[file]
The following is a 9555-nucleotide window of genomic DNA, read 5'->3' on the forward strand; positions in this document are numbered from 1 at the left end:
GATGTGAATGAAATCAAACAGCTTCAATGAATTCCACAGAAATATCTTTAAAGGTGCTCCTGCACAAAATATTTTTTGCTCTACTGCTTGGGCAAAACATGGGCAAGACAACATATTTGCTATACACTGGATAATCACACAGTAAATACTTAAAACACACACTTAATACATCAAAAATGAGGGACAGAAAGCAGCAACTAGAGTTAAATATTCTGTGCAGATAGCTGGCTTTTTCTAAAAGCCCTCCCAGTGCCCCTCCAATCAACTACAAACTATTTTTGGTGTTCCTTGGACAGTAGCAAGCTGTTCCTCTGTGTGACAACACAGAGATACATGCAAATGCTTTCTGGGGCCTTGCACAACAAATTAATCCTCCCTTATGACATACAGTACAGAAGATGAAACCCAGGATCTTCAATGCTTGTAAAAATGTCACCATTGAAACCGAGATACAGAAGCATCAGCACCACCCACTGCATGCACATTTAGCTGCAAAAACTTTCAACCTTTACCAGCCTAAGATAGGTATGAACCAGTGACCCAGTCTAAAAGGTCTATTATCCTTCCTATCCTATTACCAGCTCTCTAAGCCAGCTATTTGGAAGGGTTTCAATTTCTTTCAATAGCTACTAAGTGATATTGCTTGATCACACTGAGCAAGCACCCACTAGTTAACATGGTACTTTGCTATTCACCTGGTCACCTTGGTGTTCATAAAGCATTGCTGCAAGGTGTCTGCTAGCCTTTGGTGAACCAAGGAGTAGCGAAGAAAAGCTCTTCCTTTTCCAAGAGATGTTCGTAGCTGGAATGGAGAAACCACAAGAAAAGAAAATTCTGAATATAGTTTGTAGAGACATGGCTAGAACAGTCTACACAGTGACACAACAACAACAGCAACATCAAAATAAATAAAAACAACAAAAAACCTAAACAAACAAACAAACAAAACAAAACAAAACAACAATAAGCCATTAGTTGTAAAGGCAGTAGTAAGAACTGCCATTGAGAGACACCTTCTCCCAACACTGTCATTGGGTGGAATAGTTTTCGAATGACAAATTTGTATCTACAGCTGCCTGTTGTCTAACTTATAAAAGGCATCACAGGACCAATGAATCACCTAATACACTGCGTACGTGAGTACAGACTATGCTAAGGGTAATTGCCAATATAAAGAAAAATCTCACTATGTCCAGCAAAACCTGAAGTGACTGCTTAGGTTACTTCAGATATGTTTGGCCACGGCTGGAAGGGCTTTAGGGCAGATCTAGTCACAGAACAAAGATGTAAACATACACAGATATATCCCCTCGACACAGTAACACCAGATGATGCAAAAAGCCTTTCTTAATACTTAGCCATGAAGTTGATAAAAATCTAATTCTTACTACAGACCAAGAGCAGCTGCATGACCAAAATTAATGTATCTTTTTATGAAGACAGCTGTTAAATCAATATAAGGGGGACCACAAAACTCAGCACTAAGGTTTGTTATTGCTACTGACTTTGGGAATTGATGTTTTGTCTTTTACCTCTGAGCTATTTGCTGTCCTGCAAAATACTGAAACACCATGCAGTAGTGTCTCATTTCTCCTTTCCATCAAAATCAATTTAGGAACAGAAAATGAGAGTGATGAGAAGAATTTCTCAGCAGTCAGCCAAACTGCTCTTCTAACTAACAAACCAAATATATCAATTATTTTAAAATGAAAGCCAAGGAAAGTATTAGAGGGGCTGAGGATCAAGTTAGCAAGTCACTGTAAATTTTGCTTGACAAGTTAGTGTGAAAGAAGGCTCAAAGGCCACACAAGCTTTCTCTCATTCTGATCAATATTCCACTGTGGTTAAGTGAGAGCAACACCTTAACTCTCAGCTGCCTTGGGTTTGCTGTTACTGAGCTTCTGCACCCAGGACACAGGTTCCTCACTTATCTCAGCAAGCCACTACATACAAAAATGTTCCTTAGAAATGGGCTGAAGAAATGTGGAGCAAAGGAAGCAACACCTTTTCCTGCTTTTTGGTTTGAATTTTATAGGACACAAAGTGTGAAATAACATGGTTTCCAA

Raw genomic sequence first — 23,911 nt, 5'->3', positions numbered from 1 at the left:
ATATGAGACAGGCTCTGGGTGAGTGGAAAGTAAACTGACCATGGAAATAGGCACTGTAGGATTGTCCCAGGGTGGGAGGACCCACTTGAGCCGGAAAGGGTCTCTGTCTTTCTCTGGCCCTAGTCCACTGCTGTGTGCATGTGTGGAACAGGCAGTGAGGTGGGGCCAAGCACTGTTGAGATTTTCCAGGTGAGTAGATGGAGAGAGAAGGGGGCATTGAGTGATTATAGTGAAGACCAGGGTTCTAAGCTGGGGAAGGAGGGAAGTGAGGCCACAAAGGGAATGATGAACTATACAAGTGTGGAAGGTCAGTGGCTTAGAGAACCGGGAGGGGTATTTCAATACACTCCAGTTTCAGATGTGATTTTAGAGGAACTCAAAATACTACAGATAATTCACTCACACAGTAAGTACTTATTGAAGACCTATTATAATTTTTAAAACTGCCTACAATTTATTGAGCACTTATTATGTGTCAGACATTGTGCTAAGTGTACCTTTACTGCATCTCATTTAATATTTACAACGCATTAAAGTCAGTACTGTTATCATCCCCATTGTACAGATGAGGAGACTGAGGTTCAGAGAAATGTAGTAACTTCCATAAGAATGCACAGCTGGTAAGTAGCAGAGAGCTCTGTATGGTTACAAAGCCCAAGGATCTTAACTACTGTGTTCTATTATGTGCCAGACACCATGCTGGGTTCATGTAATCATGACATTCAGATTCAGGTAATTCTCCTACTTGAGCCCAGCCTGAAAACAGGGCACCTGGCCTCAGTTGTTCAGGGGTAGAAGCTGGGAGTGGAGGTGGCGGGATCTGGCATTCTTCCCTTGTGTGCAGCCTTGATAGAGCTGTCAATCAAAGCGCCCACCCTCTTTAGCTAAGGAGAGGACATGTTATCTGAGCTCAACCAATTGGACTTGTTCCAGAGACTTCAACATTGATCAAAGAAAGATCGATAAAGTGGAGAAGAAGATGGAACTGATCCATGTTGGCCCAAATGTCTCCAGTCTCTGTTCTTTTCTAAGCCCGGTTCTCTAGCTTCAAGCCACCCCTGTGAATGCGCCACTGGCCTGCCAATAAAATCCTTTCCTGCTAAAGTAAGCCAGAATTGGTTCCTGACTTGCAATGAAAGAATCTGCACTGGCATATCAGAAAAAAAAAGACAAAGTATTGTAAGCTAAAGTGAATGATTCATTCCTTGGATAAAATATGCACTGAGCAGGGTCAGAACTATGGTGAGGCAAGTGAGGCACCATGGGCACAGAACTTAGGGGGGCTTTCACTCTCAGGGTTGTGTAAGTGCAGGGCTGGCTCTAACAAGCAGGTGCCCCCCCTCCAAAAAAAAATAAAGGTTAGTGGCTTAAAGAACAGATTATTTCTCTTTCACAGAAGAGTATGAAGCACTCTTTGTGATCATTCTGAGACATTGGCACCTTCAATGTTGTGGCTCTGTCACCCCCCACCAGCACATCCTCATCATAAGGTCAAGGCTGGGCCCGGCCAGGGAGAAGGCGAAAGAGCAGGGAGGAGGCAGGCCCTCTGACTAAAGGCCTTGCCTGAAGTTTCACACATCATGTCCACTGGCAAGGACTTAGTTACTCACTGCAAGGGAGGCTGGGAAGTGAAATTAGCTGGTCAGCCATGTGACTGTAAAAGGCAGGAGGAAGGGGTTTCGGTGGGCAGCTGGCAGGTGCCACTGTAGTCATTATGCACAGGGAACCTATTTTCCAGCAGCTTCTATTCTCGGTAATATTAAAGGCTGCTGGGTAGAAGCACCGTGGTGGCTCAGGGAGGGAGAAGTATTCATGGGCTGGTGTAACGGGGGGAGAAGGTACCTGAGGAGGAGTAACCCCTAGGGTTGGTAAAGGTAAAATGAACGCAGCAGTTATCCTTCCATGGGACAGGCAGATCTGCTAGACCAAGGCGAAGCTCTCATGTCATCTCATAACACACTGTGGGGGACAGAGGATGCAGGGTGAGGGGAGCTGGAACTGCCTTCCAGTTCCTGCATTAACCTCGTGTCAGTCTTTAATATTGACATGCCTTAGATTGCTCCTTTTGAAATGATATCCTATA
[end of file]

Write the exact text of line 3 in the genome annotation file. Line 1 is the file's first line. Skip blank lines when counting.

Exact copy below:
Raw genomic sequence first — 23,911 nt, 5'->3', positions numbered from 1 at the left: